I recently returned from Gunsite, where I had the opportunity to shoot a bunch of excellent firearms. I've done that before, and always enjoyed myself. Likewise, I've shot suppressed guns before, but never for extended periods and never while shooting a course of fire like those presented in Gunsite's Scrambler and Military Ridge. Nor had I previously shot suppressed .338 Lapua Mag. rifles. After a few days of these types of suppression, however, I don't think I can go back to shooting can-free rifles.
Owning a suppressor is actually a lot easier than people think. Yes, you must get a CLEO signature, fingerprints, etc. and pay a $200 tax for each unit, but they are legal in 39 states and the ATF has added personnel to the division that examines Form 4s (the form required to own an NFA-restricted item), cutting down wait times significantly. This is good news, because I need a bunch of cans now.
The author was able to hit a target at 1,412 yards with this suppressed .338 Lapua Mag. rifle, even after engaging multiple targets at 700 and 750 yards with the behemoth round.
Why, you ask? It's simple: comfort. Not only do suppressors reduce the audible signature of a firearm to a level that won't damage your hearing (but still quite loud in the case of rifles firing supersonic ammunition), but they also drastically reduce felt recoil and muzzle flip. Normally, shooting a .338 Lapua Mag. is fun for about three rounds or so. Then, it hurts—not just the shoulder, but also the chest from the obscene concussion produced by the big round. With a suppressor on the rifle, however, all that disappears, and it becomes as pleasant to shoot as a 5.56 NATO AR (but quieter).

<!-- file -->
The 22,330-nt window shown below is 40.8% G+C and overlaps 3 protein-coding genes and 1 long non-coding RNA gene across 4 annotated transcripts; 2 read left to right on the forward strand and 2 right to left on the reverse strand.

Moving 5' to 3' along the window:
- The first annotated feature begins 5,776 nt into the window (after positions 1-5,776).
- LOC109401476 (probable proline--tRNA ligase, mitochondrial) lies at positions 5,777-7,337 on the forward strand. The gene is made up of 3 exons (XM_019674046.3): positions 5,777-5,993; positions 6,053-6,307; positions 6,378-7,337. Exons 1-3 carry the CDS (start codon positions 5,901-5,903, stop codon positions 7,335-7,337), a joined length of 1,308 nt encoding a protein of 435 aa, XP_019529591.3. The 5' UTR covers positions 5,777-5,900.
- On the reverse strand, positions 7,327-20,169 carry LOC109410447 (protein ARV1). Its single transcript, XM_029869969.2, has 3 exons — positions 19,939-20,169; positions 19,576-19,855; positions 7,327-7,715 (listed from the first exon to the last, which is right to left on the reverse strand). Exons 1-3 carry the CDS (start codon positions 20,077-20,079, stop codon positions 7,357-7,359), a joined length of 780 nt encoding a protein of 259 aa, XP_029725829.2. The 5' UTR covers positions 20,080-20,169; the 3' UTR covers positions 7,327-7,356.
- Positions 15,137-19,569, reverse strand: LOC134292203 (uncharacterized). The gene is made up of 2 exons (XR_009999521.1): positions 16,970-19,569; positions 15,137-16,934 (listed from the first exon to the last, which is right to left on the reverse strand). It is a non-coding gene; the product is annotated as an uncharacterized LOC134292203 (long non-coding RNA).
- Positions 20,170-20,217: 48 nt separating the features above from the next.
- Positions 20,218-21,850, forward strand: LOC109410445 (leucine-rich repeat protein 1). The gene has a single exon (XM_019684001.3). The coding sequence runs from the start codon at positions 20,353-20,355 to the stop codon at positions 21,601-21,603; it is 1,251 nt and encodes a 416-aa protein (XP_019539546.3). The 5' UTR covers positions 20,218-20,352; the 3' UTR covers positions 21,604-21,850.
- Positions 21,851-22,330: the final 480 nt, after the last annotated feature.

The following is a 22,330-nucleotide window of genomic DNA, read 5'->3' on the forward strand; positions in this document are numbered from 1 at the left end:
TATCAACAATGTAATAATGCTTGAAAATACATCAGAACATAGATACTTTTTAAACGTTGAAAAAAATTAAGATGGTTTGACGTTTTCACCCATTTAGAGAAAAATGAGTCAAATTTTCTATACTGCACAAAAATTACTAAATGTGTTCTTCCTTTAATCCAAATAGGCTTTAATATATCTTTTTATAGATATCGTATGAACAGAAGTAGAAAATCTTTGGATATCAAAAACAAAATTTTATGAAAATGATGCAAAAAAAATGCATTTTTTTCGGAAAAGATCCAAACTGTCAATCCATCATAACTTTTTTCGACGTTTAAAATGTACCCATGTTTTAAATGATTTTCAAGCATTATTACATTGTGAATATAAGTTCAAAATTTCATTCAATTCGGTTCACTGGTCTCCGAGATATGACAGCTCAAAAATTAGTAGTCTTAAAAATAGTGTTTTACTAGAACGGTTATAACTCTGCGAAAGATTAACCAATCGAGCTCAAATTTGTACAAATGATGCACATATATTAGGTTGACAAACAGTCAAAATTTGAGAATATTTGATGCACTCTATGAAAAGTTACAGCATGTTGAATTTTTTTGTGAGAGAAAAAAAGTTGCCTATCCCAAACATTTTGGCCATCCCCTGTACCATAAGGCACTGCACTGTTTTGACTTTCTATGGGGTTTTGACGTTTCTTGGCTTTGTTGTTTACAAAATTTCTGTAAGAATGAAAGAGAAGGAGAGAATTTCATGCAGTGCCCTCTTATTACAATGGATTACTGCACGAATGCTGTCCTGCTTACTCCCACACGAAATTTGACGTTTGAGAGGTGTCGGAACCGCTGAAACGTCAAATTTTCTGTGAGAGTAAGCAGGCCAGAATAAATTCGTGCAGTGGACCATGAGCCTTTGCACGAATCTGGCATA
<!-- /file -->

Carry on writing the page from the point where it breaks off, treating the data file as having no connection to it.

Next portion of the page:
ARs also benefit from the addition of a can. Follow-up shots and transitions are much easier thanks to the muzzle basically not moving, and with normal ammo hearing protection becomes decidedly optional (provided you're outside).
Of course, if you really want to giggle, try shooting subsonic loads from a suppressed bolt gun at a steel target placed 100 yards downrange. You'll hear a muffled pffft followed by a significantly louder ting when the bullet impacts. We conducted an experiment, just for fun, to see the difference between supersonic and subsonic loads out of a suppressed .300 AAC Blackout bolt gun. The most amazing difference was less in the noise produced—which was significantly louder with the supersonic fodder—but in the drastic zero shift between the two loads. The scope was zeroed for the subsonic stuff, so holding center mass delivered constant hits. To ring the steel with the supersonic fodder, you had to hold at the "feet" of the popper target, or about 2 full feet below center mass.
No matter the ammunition, shooting suppressed rifles is both incredibly enjoyable and safer than shooting barbarically loud, unsuppressed guns. Now I need some cash so I can afford suppressors for my rifles and act civilized at the range.